Morrow County Hospital (MCH) is located in the north central Ohio community of Mount Gilead, where it has been serving the community for the past 50 years. MCH, managed by OhioHealth, is a 92,000-sq-ft facility with 70 patient beds.

It provides acute care to the community with services that include inpatient and outpatient care; emergency services; surgery; long-term care; and occupational, physical, speech, and respiratory therapies. Increasing costs and decreasing reimbursements had led to the hospital's poor financial performance, and the outdated facilities could not provide a comfortable environment for patients and staff. Parts of the facility's infrastructure, including its hvac system, were 30 to 35 years old and well past their life expectancies.

"We had temperature and comfort issues throughout the building, and there was no conformity. People were miserable at times during the summer," says Cheryl Herbert, MCH's CEO.

Stopping the bleeding

In the three years prior to 2001, the hospital had sustained financial losses. Staff turnover rates reached 21% in 2000, and the facilities and technology were in need of updating. After an evaluation of several companies, MCH and Herbert selected Johnson Controls (Milwaukee) to help find solutions to its problems.

One of Herbert's main goals was to improve the hospital's overall financial performance. She also hoped that sweeping improvements would help the hospital to become financially independent of county support within five years. The more than $200,000/year that MCH is projected to save because of measures implemented by Johnson Controls will go a long way toward helping the hospital reach this goal.

Upgrading the facilities and technology was another priority. Johnson Controls proposed a facility infrastructure improvement project, which would include a $5.5 million upgrade of the facility's capital equipment and infrastructure and installation of the Metasys(r) bas. Two new chillers, a new boiler, and new AHUs were also essential to the project, but the space for these items wasn't readily available. Thus, MCH began construction of a new 3,000-sq-ft central plant to house the chillers and boilers.

Additionally, while the existing AHUs had been located in the facility's basement, the new units, Trane T-Series Climate Changers(r), needed to be placed on the roof because of the cfm requirements necessary to meet codes. Due to particularly uncomfortable climate and airflow conditions in the facility's surgery wing, Johnson Controls decided to dedicate one of the new AHUs (delivering 6,800 cfm) to that area exclusively. The other AHU (delivering 41,700 cfm) serves the remainder of the building.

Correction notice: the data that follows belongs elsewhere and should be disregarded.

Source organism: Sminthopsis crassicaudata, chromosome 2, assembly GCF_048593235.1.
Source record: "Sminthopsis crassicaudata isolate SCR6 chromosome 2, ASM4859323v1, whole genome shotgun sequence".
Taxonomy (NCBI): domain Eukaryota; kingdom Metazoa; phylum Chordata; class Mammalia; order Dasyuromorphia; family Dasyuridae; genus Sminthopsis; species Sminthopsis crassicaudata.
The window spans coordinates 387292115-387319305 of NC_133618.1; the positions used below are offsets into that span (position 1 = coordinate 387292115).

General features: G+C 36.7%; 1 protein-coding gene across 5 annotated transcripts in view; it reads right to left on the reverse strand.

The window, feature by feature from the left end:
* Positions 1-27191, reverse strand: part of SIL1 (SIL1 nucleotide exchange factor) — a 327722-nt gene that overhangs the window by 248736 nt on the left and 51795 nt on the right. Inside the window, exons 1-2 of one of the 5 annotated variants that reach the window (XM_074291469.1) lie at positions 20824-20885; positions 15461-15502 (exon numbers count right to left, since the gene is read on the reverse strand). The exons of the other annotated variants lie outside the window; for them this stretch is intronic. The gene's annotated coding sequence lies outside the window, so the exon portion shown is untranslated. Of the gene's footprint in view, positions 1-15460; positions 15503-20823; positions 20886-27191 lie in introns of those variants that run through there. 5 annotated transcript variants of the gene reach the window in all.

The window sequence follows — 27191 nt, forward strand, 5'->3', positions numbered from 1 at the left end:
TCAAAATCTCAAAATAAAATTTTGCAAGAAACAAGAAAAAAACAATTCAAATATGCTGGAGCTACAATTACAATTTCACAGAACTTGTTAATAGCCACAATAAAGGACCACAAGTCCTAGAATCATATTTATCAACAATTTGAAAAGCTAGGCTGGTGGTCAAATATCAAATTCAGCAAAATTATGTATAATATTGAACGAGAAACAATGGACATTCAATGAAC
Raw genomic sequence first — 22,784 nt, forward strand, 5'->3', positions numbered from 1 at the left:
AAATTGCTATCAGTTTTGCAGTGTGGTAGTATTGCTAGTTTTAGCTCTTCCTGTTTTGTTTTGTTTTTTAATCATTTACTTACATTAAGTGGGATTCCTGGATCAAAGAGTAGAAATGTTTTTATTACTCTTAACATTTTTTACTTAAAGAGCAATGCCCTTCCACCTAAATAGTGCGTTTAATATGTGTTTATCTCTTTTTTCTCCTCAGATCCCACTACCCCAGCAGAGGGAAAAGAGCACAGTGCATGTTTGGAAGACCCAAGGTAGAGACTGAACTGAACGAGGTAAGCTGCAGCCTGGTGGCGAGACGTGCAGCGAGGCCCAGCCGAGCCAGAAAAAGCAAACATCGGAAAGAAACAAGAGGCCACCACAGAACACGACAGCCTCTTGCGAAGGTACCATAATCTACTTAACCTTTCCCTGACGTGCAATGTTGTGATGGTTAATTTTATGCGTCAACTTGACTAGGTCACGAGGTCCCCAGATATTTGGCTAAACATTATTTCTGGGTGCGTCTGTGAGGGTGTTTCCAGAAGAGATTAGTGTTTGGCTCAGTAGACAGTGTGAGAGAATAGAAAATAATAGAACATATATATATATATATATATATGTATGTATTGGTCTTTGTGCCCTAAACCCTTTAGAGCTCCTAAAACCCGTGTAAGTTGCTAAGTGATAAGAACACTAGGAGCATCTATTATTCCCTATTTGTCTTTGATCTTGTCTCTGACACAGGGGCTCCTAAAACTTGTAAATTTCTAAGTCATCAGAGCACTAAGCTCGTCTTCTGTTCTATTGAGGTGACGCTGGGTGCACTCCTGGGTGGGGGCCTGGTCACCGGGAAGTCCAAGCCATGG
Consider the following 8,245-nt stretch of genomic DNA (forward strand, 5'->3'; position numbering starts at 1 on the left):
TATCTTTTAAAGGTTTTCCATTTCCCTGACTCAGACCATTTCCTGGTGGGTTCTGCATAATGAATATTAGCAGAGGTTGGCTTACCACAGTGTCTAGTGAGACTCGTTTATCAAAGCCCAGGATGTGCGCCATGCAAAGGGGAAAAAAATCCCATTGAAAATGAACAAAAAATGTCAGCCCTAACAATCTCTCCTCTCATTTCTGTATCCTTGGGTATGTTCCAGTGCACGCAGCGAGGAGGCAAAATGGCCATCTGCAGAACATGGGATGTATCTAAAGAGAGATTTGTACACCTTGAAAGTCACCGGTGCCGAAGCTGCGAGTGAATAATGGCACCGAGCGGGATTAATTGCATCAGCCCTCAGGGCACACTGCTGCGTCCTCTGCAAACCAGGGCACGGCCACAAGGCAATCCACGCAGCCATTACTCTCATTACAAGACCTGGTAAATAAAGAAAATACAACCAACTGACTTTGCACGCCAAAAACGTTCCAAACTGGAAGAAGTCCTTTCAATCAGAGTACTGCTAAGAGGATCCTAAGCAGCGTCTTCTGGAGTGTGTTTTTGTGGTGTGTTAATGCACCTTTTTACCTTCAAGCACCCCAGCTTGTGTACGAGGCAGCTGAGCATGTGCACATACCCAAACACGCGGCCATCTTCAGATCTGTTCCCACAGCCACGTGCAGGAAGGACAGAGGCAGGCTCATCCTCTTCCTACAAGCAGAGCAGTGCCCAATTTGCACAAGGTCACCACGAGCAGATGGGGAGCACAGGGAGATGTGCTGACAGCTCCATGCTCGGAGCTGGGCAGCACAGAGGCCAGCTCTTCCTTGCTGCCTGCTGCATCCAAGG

Additionally, 44 packaged terminal air conditioning (PTAC) units (described by Johnson Controls' Heath Watson as "vintage 1969 units"), which had been a tremendous maintenance strain and were extremely loud, were replaced with Trane Model 060 fancoil units. However, in order to install the new units, new chilled water pipes had to be run throughout the facility. That installation was no easy feat, as it took place in the basement and crawl spaces.

The agreement also called for enhancing the existing fire alarm system and electrical system upgrades. For its investment in the facilities improvement efforts, MCH should save more than $50,000 annually in utility costs.

Maintaining a steady beat

In order to determine what actions needed to be taken, Johnson Controls developed a department operating systems assessment to evaluate overall satisfaction with the hospital's environmental, nutrition, and facility services departments. "When designing the assessment, they thoroughly examined several areas of business and figured out how we could improve our outcomes in each. The assessment helped us identify areas where our processes needed improvement," explained Herbert.

Based on the findings of the support service assessment, Johnson Controls is implementing a three-year O&M program. Johnson Controls has placed an on-site project manager who will have management and financial oversight responsibilities for the environmental, nutrition, and facility services departments. Through implementation of this agreement, Johnson Controls is guaranteeing quantified quality improvements in the services provided by these three departments.

"Through the support services agreement, Johnson Controls is helping us examine food quality, cleanliness of the facility, and building environment to ensure that each is making a positive contribution to the care experience of our patients and the work experience for our employees," stated Herbert.

Within this program, Johnson Controls is also guaranteeing the department budget and project cost savings in excess of 10% of the respective budgets, or approximately $146,000/year. Johnson Controls has developed solutions that will ensure the hospital's viability as a quality health care resource for many years to come.ES